But for all of the emphasis on bluffing, Joe Beevers is quick to remind new players that this isn’t the only way to reap success at the table.
Rather than assigning too much importance to bluffing, remember to prioritise your hands. At the end of the day, the hands in play can make all of the difference, and it’s almost always the best hand at the river that gets the chips!
Slow playing involves playing a strong hand weakly - rather than the other way around - to encourage more players to stay in the pot. Our own poker pro, Jeff Kimber, explains:
“Slow-playing is all about setting a trap for your opponents; coaxing them into the pot without revealing the strong position you are in. By keeping your emotions in check and being patient, you can spring the trap later and make an impressive pot.”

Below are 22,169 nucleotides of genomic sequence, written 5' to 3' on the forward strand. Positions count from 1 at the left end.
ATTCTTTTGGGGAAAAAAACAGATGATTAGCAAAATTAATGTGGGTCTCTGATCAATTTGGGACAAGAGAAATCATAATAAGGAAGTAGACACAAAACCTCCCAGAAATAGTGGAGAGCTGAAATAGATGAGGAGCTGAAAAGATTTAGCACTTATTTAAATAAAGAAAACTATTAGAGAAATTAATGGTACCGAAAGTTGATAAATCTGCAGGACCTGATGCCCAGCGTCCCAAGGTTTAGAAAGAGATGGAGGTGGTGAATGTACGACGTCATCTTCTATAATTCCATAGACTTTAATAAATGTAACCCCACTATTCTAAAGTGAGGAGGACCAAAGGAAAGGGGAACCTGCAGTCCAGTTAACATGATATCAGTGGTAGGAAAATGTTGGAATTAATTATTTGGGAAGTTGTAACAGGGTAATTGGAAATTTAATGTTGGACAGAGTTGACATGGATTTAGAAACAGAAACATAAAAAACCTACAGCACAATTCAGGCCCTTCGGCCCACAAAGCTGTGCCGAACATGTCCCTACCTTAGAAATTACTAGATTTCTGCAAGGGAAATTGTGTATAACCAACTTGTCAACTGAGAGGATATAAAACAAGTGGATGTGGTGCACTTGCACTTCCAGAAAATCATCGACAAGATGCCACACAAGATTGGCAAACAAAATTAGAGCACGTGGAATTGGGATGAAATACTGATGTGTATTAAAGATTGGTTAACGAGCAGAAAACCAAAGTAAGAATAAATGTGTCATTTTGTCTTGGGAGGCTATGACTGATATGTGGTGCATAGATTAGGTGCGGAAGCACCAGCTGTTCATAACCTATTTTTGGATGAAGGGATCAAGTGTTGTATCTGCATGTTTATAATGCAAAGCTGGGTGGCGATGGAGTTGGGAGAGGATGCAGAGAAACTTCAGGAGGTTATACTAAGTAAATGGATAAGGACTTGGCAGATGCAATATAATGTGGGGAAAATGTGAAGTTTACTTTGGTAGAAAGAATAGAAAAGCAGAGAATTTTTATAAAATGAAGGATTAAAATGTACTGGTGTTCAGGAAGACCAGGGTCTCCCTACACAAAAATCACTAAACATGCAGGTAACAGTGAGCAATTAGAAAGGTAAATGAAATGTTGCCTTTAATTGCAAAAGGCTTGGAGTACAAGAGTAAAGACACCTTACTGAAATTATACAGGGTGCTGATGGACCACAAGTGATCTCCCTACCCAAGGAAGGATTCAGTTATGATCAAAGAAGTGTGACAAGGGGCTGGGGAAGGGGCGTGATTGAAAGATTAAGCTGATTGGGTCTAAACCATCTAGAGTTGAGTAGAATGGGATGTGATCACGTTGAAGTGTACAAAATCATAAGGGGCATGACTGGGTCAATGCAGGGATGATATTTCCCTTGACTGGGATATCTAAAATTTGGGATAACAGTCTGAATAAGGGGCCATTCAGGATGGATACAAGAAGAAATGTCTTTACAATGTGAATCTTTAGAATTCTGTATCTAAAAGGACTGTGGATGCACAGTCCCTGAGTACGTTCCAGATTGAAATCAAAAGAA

Before sitting down at a table to play a game of poker, it’s worth giving yourself a lesson in etiquette. Poker is a tough game, but this isn’t an excuse to play in a way that could cause offence to others.
Here are some important things to know before you consider sitting at a poker table.
As in any other game, expressing anger at the table, shouting, and generally becoming abusive or disruptive isn’t acceptable. Especially when it’s aimed at the dealer – you could even get banned from the casino!
This is when you overcompensate from losing a hand and play over-aggressively because your emotions have got the better of you. This often results in even bigger losses.
Grosvenor Poker pro, Joe Beevers, has some valuable advice about going on tilt.
"It’s not about how you play the hand where you suffer the bad beat. It’s how you play the very next hand that’s important."
Slow rolling is seen as the biggest breach of poker etiquette you could possibly make. When you have the winning hand and you know it, you delay showing your hand, forcing others to reveal theirs, before smugly unveiling your cards. Unlikely to make you popular at the table.